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Macmillan Childrens Publishing Group

The Monster Catchers

A Bailey Buckleby Story

The Monster Catchers

George Brewington

Henry Holt and Co. (BYR)




BAILEY BUCKLEBY sat behind the register in the front room while his father fed the monsters in the back. A stack of Frisbees towered next to him for easy access. There had been no customers all morning, so he had been rereading his favorite book—In the Shadow of Monsters by monster hunter and photographer Dr. Frederick March—when four slouching tenth graders rolled through the front door with the Pacific fog. They had droopy eyes and bad ideas and gravitated to the back, feigning interest in the hermit crabs for sale. A purple curtain separated the front room from the back room, and the tenth graders knew that whatever was behind that purple curtain could make their small-town Saturday a lot more interesting.

“Hey, little seventh grader,” the one without a chin said, “what’s in the back?”

Shrieking pierced through the wall in perfect rhythm like an evil metronome. Mad chirping added a vicious melody. Barking as loud and deep as a bass drum boomed ROUMP, ROUMP, ROUMP!

“Those are dogs,” Bailey said, flipping the rusty shag of hair out of his bright green eyes. He was scrawny but tough, his arms and legs well scratched from frequent falls off his skateboard and even more frequent scrapes with monsters.

“Those aren’t dogs,” said the one with the caveman forehead.

“Cats.” Bailey shrugged, not even looking up from his book.

The sophomores didn’t appreciate being put off. They were in high school after all.

“Those aren’t cats.” The one with chronic burping burped.

“They’re cats and dogs. There’s also an extra-large parrot. Are you guys going to buy something or waste my time?”

But the high schoolers didn’t care about hermit crabs that made their homes out of plastic skulls. They didn’t care about the handmade shark tooth necklaces, the bins of saltwater taffy, the cheap straw hats, the easy-to-break sunglasses, or the snow globes of Santa with a bare belly kicking back on the beach. Only tourists bought that stuff, and the squishy fake whale blubber, and the T-shirts that read I ATE THE WHALEFAT, because the town of Whalefat Beach, California, was famous for its barbecued whale blubber sandwiches. Barbecued whale blubber sandwiches had been the town’s traditional lunch for three hundred years, because legend was that a giant whale had drifted ashore there and exploded, freeing its fifty inhabitants, who feasted off the blubbery remains of their former captor while building the town with their very own hands. To tourists, and even most locals, the story was amusing but too far-fetched to be believed. Bailey’s father said it was the absolute truth, and he claimed to be a direct descendant of one of those original Whalefatians, which made Bailey a Whalefatian, too.

The sophomore with three patches of fuzz on his face, who thought he had a full beard, snarled.

“Listen, Monster Boy. We know you have monsters back there, and we wanna see ’em.”

“Yeah,” Caveman grunted. “We wanna see ’em.”

Bailey looked up at them, annoyed that they hadn’t left yet. “Despite whatever rumors you idiots have heard, there are no monsters here.” Then, raising his voice a pitch higher to imitate his teacher Mrs. Wood, he shooed them away. “Run along, boys. Shoo!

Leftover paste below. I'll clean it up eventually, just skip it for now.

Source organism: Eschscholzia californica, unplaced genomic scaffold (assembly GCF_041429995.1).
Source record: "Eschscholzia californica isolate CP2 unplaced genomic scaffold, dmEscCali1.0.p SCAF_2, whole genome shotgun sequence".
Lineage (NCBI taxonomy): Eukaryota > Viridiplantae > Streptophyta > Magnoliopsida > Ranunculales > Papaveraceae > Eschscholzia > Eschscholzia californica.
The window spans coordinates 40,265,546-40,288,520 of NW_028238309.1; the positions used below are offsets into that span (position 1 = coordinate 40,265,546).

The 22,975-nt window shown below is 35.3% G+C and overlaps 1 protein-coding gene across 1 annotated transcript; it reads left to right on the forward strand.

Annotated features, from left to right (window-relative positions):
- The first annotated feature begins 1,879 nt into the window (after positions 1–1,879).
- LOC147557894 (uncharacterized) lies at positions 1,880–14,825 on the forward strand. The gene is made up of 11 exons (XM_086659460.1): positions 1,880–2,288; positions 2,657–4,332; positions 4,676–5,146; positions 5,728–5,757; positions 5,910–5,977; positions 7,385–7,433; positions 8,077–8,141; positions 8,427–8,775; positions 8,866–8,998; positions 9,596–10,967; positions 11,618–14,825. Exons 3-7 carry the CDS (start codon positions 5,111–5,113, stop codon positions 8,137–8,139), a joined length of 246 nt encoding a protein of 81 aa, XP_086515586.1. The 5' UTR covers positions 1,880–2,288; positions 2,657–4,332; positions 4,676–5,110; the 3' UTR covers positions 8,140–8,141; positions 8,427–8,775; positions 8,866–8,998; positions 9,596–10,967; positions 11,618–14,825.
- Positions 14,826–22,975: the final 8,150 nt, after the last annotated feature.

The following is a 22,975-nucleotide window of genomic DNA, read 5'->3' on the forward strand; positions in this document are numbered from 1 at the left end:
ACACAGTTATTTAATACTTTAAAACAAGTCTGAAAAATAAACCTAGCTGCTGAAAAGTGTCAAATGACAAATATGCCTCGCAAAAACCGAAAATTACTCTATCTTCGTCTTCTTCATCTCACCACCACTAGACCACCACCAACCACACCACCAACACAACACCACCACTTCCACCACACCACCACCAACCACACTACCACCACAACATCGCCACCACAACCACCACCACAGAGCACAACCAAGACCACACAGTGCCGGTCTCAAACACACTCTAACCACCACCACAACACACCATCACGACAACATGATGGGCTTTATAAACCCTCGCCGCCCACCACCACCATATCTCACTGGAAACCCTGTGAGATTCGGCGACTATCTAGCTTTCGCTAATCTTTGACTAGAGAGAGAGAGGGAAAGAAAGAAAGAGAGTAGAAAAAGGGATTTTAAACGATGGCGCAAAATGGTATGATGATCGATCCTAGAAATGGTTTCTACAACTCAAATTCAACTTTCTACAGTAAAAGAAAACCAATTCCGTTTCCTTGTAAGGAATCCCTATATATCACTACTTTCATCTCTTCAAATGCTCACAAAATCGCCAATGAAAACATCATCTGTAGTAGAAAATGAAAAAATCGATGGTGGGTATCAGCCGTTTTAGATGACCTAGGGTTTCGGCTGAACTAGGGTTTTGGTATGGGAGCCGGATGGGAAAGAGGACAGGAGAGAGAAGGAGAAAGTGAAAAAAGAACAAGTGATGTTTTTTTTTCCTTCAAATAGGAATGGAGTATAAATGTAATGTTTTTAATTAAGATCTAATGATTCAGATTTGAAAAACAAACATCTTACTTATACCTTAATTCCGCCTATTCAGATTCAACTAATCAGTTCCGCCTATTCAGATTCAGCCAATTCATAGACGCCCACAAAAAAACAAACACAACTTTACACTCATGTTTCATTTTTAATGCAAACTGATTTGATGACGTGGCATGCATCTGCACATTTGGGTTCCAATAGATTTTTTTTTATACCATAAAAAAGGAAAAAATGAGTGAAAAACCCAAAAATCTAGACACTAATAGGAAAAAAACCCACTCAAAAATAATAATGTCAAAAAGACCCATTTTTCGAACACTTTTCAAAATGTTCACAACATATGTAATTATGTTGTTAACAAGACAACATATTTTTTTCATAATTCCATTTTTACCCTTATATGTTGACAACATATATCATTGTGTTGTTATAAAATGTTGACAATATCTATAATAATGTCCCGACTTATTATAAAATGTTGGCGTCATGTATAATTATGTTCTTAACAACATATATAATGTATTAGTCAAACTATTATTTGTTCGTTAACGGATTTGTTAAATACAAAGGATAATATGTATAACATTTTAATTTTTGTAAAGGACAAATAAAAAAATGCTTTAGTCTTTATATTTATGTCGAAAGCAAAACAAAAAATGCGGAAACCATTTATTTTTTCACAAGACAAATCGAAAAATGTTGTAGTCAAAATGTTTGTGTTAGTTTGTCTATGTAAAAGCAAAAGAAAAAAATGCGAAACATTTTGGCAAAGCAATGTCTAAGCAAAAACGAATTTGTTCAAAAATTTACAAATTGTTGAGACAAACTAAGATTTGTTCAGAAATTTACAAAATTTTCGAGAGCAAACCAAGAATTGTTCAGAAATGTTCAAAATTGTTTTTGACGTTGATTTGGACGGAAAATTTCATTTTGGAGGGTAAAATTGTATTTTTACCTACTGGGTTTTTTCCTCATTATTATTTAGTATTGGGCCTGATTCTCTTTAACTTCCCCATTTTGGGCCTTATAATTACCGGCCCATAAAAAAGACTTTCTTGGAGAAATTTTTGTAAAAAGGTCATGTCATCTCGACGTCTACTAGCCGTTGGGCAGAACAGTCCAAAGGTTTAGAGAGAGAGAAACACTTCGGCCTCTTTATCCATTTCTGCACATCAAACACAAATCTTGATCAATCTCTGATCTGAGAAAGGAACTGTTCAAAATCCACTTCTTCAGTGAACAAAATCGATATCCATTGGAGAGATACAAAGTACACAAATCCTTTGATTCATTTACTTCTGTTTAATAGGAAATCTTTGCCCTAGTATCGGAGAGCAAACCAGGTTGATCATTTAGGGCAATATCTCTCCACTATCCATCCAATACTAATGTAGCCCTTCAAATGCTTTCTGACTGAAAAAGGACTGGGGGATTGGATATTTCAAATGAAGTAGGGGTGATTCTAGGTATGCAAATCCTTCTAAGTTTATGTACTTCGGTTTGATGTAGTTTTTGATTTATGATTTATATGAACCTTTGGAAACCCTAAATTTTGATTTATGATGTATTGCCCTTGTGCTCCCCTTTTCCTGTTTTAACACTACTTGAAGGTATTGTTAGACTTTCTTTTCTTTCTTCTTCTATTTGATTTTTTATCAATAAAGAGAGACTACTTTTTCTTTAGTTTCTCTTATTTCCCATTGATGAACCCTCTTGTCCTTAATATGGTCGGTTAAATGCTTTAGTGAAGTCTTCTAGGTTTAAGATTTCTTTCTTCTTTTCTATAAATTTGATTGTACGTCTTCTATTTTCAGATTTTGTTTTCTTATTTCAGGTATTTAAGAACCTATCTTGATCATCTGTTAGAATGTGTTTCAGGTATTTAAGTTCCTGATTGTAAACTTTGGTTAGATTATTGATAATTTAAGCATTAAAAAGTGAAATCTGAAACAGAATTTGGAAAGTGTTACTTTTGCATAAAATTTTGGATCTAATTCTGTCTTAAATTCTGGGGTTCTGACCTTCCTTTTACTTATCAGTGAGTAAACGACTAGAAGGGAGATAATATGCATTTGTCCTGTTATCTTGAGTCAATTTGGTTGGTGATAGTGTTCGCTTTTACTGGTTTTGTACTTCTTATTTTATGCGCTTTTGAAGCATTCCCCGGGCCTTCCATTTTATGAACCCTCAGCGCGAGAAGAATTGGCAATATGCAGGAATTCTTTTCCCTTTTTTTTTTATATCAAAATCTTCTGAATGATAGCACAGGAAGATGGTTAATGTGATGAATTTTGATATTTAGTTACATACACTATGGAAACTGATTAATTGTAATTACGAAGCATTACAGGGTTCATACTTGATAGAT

Bailey grinned, looking back down at his book, laughing at his own joke. The teenage thugs could barely stand the insubordination. Fuzzy made one fist, then another. “Listen, boy. You’re in seventh grade and we’re in high school. You have to respect the chain of command, son!”

Pft! In less than a second, Bailey pulled a Frisbee from the stack and whipped it at the center of Fuzzy’s forehead. He was momentarily stunned like a dumb cow. Bailey wasted no time, grabbed two more, and flicked his wrist. Pft! Pft! Two more to Fuzzy’s forehead for good measure. Bailey never missed.

“Hey!” Caveman yelled. Pft! Grab, flick, Frisbee to his forehead.

Pft! Preemptive strike on Burper. Burper stumbled backward. Pft! One more to the bridge of Chinless’s nose just for being ugly. Bailey’s accuracy was dead-on.

The boys grabbed their foreheads in pain, paralyzed with disbelief. The Frisbee injuries would leave welts on their foreheads for all their classmates to see Monday morning—undeniable proof that they had been defeated by a seventh grader.

Just one seventh grader.

And Bailey had plenty of Frisbees left.

“I don’t care what grade you guys are in. Read the sign above the door. Buckleby and Son’s Very Strange Souvenirs. This is my turf. I’m the son in Buckleby and Son’s, SON!”

“You think you can scare us off with Frisbees, little boy?” Caveman demanded.

Bailey Buckleby was a hunter and seller of monsters. He had dealt with far worse than these four adolescents. He leaned forward on the counter, his fingers crossing thoughtfully, like an adult.

“You want to know what’s in the back?”

The four thugs leaned forward, gaping and slouching, and there wasn’t a single twinkle of intelligence in any of their cold, dull eyes.

“You want to know what my dad and I are keeping back there? You want to know what’s back there that has my back?”

Bailey flipped his hair out of his eyes again and slowly reached under the register. He placed a portable baby monitor carefully on the counter, turning it to face them. The sophomores crowded together to look at the dark screen, and Bailey wondered just how long he could make these goons stare at absolutely nothing. He watched them with amusement for long stretched-out seconds until finally, with a wicked grin, he flipped the monitor switch to ON.

The screen lit up and showed them what was on the other side of the purple curtain.

Their eyes grew big.

And they ran.

Text copyright © 2019 by George Brewington

Illustrations copyright © 2019 by David Miles